Human beings have been sailing for millennia, yet the open expanses of our planet’s oceans and waterways are still among the most untamed places on Earth. The craft we use to explore these places are built to stand up to the elements — as long as we do the work of keeping them in shape.
Water damage is the single biggest issue for yachts. A small rip or tear in a canvas cover or enclosure can lead to hundreds or thousands of dollars in damage. Knowing how to care for your textiles — and what to do if you find a tear — can help keep your craft in perfect shape. Many of the simple fixes we will cover in this guide can extend the life of your yacht by decades.
We’ve assembled this guide to lend you insight into some basic lessons we’ve learned from years spent on the open water. Enjoy!
A well-secured patch can extend the life of your boat cover by years. In as little as 10 minutes you can stitch a patch that will stand up to wind and rain. Here’s how you get started:
Baste the patch to the canvas repair area. Be sure to lay the patch flat on the canvas w/ no wrinkles. It helps to align your patch to an edge or seam to enhance its visual effect.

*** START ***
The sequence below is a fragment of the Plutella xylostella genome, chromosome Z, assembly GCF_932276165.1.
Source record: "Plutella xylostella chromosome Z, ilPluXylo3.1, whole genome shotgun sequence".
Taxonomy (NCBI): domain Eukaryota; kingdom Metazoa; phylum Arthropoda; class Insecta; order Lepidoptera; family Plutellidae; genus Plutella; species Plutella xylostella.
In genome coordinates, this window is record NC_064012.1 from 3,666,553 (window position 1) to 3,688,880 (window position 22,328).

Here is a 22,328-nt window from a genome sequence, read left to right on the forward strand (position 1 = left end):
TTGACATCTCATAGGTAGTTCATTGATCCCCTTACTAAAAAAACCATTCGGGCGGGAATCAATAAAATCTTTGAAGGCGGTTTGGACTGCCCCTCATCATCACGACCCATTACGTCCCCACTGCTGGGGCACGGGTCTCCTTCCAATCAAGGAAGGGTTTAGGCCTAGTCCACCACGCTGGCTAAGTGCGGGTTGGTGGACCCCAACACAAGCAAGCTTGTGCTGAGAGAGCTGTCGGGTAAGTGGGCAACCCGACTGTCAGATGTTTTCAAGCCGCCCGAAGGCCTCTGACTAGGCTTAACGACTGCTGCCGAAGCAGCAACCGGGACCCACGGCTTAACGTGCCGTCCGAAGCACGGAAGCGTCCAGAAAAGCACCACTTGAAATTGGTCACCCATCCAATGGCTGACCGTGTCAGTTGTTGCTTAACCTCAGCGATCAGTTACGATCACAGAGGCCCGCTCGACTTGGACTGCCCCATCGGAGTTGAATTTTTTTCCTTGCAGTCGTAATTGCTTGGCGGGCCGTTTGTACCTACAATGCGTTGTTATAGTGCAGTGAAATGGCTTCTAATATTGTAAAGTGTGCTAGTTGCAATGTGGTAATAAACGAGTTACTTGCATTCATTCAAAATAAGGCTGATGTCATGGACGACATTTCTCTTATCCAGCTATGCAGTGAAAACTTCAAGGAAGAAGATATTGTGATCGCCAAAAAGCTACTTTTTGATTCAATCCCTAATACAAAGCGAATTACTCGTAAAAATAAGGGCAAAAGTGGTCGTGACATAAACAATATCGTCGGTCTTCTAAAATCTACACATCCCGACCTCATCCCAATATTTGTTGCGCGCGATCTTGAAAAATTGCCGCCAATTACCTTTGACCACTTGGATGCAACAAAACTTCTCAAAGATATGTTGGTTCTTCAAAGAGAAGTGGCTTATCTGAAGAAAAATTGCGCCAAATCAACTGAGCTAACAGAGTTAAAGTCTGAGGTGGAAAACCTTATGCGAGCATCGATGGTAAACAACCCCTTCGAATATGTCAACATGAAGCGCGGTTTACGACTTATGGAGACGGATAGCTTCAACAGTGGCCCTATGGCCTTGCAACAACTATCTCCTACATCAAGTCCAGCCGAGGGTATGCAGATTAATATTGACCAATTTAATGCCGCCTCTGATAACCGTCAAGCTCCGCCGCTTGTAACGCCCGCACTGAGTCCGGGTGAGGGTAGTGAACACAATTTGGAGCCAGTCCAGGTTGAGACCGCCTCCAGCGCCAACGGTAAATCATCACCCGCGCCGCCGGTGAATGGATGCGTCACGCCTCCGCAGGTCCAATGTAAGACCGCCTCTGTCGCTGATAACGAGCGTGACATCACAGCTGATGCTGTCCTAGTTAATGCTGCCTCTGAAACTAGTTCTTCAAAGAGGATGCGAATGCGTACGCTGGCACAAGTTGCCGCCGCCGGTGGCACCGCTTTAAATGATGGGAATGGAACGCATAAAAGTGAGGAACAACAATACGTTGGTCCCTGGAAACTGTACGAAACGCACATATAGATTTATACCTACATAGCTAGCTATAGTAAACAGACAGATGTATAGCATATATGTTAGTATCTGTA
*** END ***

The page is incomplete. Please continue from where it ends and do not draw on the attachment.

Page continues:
How do you get all that fabric under the arm of the sewing machine? Feed it slowly over the arm. Might feel cumbersome, but it works.
Work the patch around without having to pull it. Start the needle on the corner and bury the needle with the balance wheel by hand. Do a reverse to lock the sew in place then sew.
When you pivot, bury the needle by hand and rotate. Twist the fabric around beneath the arm of the sewing machine. Do this on each side. Do a reverse to lock the sew on each corner.
Trim the thread and you’re done.
When washing away salt buildup, soap and water will usually do the trick. Fill a bucket with warm soapy water and run it over windows, scrubbing lightly with a sponge or cloth. Voila!
White vinegar is valuable for removing tough salt buildup on glass and vinyl windows alike. Spray undiluted vinegar on tough spots and let it sit for a few minutes, then rub with a sponge or cloth. Repeat if needed. Use vinegar and water (50/50 dilution) to regularly clean both glass and vinyl windows.
Salt on boat windows can weaken glass and degrade vinyl. In addition, it lowers your visibility and obscures your view of the open water. Thankfully, cleaning saltwater stains can be done easily with household items.
Salt accumulates over time. Regular cleaning will help keep windows clean, clear, and salt free.
If you can’t remove some salt spots from glass windows by DIY means, commercial lime removal product should do the trick. Spray some mineral buildup remover directly on the spot, then wipe with a damp cloth. Do not use this kind of product on vinyl windows or painted surfaces.
Removing tough salt spots from vinyl windows should be done with care. Products like Starbrite’s window polish and cleaner will often do the trick. Avoid scrubbing with stiff brushes or steel wool, as they can scratch the material.
Remember, investing in a high quality clear vinyl like scratch resistant Strataglass will result in an enclosure that stays looking clear and scratch free longer.